Welcome To Our Fine City

Many towns use their historic (or newer) water tanks to announce their name to visitors, such as Mendenhall or nearby Magee. But others go the extra mile, getting creative with landscaping to bring their name closer to earth. Possibly the oldest such “landscaping sign” I’ve seen is at Edwards, where large concrete letters welcome one and all at the main T intersection where the 2-story old Edwards Consolidated School once stood. I assume this lettering was here when the school was operating–it looks like the 1950s to me, although I can’t say why exactly.

All of us who have driven Interstate 20 have noticed the two Scott County rivals, Forest and Morton, with their names spelled out in bushes at their interstate exits. A few years back, I noticed that the letter “T” had completely died in “Morton.” It seems that some ingenious and nefarious teenagers in Forest had poured Roundup on the bush in the dark of night before the big Forest-Morton football game. They were severely disciplined for their dastardly deed, and of course, MissPres’ official position is one of disapproval for the killing of any bush in anyone’s front or back yard, much less their interstate bush sign.

Morton might have the more easily “editable” name, but they get points for better presentation, with their bushes on a better incline and more easily read from the right-of-way. And of course the American flag. Could use some weeding though currently.

Then there’s the simple Water Valley sign on Highway 7, possibly made of sheet metal (?) And I know I have a picture somewhere of the McComb sign on I-55, but can’t lay my hands on it just now. I’m sure there must be others around the state, but these are the ones I’ve noticed and actually had time to stop and take a picture of.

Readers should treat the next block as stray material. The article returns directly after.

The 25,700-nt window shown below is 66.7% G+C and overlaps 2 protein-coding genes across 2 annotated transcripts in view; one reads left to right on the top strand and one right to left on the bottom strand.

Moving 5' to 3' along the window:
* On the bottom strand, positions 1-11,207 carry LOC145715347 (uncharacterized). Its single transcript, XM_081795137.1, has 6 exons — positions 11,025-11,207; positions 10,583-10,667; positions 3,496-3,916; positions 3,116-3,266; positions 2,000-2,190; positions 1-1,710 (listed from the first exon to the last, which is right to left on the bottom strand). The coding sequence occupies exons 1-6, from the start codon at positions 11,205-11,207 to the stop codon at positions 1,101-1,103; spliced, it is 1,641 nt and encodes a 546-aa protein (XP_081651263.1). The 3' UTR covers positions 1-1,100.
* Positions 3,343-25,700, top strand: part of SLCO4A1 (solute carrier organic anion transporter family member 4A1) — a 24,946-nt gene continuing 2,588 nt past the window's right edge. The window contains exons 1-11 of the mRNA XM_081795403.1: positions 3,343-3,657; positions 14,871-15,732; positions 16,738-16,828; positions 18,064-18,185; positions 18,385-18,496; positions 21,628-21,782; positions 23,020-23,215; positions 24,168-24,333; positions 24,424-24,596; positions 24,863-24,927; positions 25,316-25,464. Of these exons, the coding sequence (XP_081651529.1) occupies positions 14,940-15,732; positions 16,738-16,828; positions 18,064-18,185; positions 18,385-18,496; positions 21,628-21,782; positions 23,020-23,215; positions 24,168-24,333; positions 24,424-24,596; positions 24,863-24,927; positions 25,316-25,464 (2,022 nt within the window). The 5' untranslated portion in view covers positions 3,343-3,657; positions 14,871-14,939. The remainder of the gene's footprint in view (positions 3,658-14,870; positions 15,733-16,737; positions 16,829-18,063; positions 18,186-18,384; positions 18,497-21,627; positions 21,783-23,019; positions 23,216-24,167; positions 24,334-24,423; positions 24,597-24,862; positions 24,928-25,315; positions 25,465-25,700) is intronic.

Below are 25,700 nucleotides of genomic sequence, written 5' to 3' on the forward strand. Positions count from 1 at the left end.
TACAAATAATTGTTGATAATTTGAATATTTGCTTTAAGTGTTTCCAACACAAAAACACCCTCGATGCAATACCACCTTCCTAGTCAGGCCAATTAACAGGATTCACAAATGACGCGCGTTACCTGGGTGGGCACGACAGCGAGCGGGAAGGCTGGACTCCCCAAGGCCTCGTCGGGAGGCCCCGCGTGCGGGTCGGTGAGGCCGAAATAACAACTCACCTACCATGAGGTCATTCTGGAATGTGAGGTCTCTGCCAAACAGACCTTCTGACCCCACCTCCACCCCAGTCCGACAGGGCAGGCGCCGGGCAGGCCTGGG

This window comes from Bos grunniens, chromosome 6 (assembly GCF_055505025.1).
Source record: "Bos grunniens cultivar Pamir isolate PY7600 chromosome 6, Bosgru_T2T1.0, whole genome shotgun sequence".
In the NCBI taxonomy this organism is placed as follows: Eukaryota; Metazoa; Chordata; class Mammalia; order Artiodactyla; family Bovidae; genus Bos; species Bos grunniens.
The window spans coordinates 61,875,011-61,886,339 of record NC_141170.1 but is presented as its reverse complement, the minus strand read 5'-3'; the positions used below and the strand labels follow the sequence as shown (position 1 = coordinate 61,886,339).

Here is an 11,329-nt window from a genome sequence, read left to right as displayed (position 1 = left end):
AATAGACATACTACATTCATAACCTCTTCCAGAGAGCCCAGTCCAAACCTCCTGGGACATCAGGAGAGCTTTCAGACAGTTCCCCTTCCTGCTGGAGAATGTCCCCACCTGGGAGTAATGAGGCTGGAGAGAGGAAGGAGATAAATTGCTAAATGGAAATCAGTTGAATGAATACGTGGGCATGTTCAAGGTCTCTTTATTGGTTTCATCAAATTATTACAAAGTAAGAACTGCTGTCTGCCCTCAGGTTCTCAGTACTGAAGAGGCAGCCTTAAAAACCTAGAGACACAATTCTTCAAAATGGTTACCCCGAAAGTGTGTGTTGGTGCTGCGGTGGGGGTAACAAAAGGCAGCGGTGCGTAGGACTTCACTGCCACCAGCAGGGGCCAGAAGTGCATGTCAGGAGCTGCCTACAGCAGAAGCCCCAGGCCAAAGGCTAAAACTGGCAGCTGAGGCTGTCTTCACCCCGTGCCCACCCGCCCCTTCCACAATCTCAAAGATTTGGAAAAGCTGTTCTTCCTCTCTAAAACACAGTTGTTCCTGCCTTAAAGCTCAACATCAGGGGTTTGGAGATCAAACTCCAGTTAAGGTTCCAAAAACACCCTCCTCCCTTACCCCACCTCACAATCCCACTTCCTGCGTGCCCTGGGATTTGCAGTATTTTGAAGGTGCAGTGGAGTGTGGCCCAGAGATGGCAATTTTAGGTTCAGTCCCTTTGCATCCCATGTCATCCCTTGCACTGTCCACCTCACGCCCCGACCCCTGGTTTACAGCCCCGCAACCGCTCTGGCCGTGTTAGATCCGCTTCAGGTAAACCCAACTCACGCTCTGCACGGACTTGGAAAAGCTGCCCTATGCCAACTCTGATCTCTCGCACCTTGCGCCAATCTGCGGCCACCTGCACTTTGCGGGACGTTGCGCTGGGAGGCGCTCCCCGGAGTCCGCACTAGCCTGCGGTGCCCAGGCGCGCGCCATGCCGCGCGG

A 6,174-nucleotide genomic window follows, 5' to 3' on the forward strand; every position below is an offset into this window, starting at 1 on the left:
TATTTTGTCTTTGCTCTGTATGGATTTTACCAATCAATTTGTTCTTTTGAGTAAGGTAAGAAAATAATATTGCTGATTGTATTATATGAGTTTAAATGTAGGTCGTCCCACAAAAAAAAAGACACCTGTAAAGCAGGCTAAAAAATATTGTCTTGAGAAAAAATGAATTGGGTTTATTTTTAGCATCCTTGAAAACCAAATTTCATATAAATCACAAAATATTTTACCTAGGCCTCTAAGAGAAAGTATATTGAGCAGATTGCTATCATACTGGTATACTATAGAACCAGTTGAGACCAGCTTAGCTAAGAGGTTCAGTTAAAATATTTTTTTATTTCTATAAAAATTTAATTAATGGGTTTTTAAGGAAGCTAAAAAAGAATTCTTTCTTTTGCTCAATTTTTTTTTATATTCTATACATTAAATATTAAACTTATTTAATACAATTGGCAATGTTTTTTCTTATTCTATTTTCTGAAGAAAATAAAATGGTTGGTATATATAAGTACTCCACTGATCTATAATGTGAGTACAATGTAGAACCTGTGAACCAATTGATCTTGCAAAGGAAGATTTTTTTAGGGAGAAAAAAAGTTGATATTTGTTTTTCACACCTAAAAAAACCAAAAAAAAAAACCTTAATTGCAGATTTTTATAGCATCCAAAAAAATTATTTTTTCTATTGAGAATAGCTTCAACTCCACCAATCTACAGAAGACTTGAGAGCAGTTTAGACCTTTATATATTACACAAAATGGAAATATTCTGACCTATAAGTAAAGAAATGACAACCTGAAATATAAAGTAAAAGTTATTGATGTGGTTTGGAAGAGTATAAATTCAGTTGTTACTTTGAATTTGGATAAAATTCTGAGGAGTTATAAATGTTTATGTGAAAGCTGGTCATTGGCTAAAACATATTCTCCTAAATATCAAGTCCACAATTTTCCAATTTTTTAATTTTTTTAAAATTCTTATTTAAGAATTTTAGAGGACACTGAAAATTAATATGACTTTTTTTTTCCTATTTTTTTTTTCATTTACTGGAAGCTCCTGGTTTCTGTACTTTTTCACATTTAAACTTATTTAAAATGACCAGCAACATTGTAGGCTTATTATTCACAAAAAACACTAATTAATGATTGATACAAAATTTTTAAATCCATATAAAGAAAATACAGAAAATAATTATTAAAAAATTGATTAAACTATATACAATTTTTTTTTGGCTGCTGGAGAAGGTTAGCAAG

Categories: Historic Preservation, Water Tower/Water Tank

9 replies

  1. I always thought the Water Valley signs were concrete. There are two of them, one at each entrance into town from 7. My friend told the story of during her college days at Ole Miss, one night they were out driving around and someone had stolen the W and the V. They thought they were lost as no one knew where Ater Alley was.

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  2. Very interesting compilation – thinking about how communities express their local pride. My mother graduated from the Edwards school in 1947, and I do believe the sign was already there. But is it gone now? In the “Mississippi is just one small town” category, I was attending a meeting at the University of California, Merced this spring when I was approached by a young student who had heard me mention “Mississippi.” She was a third generation Californian whose ancester had helped construct the “Edwards” sign! Alas, I don’t have contact info on her and we didn’t get into dates at the time.

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    • Wow, what a coincidence! And how interesting that her grandfather or great grandfather had passed down that particular story–must have been very important to him! And that must also mean it’s much older than the 1950s. As far as I know it’s still there, at least was when I took these pics last summer.

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  3. Doesn’t that Edwards sign face the railroad? I always thought it was there to let rail passengers know where they were.

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  4. So glad to see the water tanks! How ’bout an article profiling water tanks especially old ones? Or have we had that already?

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  5. Really fun and interesting reading – thanks! I’ve always enjoyed the painted rock or metal/concrete letters and the water towers letting you know where you are. Puts the standard boring highway signs to shame. So quintessentially Southern.

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